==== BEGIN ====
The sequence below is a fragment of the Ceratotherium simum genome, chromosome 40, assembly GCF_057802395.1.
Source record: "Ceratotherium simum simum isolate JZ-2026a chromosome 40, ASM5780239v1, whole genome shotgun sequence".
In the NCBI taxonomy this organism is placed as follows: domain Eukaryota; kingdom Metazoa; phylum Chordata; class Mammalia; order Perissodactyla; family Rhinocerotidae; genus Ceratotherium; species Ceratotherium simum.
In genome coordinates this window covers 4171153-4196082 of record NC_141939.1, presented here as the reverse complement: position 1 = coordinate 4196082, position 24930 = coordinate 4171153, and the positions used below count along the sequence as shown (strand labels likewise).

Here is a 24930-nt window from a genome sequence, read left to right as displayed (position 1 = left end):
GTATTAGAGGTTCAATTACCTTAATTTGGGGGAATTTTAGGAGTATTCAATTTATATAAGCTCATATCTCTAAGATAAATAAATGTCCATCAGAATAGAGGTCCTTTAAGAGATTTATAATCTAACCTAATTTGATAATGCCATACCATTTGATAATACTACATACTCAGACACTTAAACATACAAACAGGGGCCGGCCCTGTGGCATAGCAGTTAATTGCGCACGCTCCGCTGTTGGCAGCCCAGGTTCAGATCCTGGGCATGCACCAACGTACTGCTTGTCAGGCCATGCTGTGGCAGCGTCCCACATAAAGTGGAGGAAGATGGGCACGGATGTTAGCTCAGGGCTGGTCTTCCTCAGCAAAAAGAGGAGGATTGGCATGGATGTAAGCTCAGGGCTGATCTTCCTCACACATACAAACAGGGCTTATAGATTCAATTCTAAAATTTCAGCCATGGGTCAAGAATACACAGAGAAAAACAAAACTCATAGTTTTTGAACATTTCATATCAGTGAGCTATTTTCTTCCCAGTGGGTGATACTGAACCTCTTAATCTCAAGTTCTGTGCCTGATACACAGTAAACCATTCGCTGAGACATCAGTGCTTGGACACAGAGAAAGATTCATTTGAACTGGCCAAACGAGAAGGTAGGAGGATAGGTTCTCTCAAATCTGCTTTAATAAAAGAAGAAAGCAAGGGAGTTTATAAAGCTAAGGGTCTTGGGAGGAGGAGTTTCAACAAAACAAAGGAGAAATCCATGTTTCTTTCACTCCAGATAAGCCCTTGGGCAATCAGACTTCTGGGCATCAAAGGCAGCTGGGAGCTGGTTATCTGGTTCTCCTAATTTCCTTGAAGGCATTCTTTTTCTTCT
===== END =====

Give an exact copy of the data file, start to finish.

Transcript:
The sequence below is a fragment of the Ceratotherium simum genome, chromosome 40, assembly GCF_057802395.1.
Source record: "Ceratotherium simum simum isolate JZ-2026a chromosome 40, ASM5780239v1, whole genome shotgun sequence".
In the NCBI taxonomy this organism is placed as follows: domain Eukaryota; kingdom Metazoa; phylum Chordata; class Mammalia; order Perissodactyla; family Rhinocerotidae; genus Ceratotherium; species Ceratotherium simum.
In genome coordinates this window covers 4171153-4196082 of record NC_141939.1, presented here as the reverse complement: position 1 = coordinate 4196082, position 24930 = coordinate 4171153, and the positions used below count along the sequence as shown (strand labels likewise).

Here is a 24930-nt window from a genome sequence, read left to right as displayed (position 1 = left end):
GTATTAGAGGTTCAATTACCTTAATTTGGGGGAATTTTAGGAGTATTCAATTTATATAAGCTCATATCTCTAAGATAAATAAATGTCCATCAGAATAGAGGTCCTTTAAGAGATTTATAATCTAACCTAATTTGATAATGCCATACCATTTGATAATACTACATACTCAGACACTTAAACATACAAACAGGGGCCGGCCCTGTGGCATAGCAGTTAATTGCGCACGCTCCGCTGTTGGCAGCCCAGGTTCAGATCCTGGGCATGCACCAACGTACTGCTTGTCAGGCCATGCTGTGGCAGCGTCCCACATAAAGTGGAGGAAGATGGGCACGGATGTTAGCTCAGGGCTGGTCTTCCTCAGCAAAAAGAGGAGGATTGGCATGGATGTAAGCTCAGGGCTGATCTTCCTCACACATACAAACAGGGCTTATAGATTCAATTCTAAAATTTCAGCCATGGGTCAAGAATACACAGAGAAAAACAAAACTCATAGTTTTTGAACATTTCATATCAGTGAGCTATTTTCTTCCCAGTGGGTGATACTGAACCTCTTAATCTCAAGTTCTGTGCCTGATACACAGTAAACCATTCGCTGAGACATCAGTGCTTGGACACAGAGAAAGATTCATTTGAACTGGCCAAACGAGAAGGTAGGAGGATAGGTTCTCTCAAATCTGCTTTAATAAAAGAAGAAAGCAAGGGAGTTTATAAAGCTAAGGGTCTTGGGAGGAGGAGTTTCAACAAAACAAAGGAGAAATCCATGTTTCTTTCACTCCAGATAAGCCCTTGGGCAATCAGACTTCTGGGCATCAAAGGCAGCTGGGAGCTGGTTATCTGGTTCTCCTAATTTCCTTGAAGGCATTCTTTTTCTTCT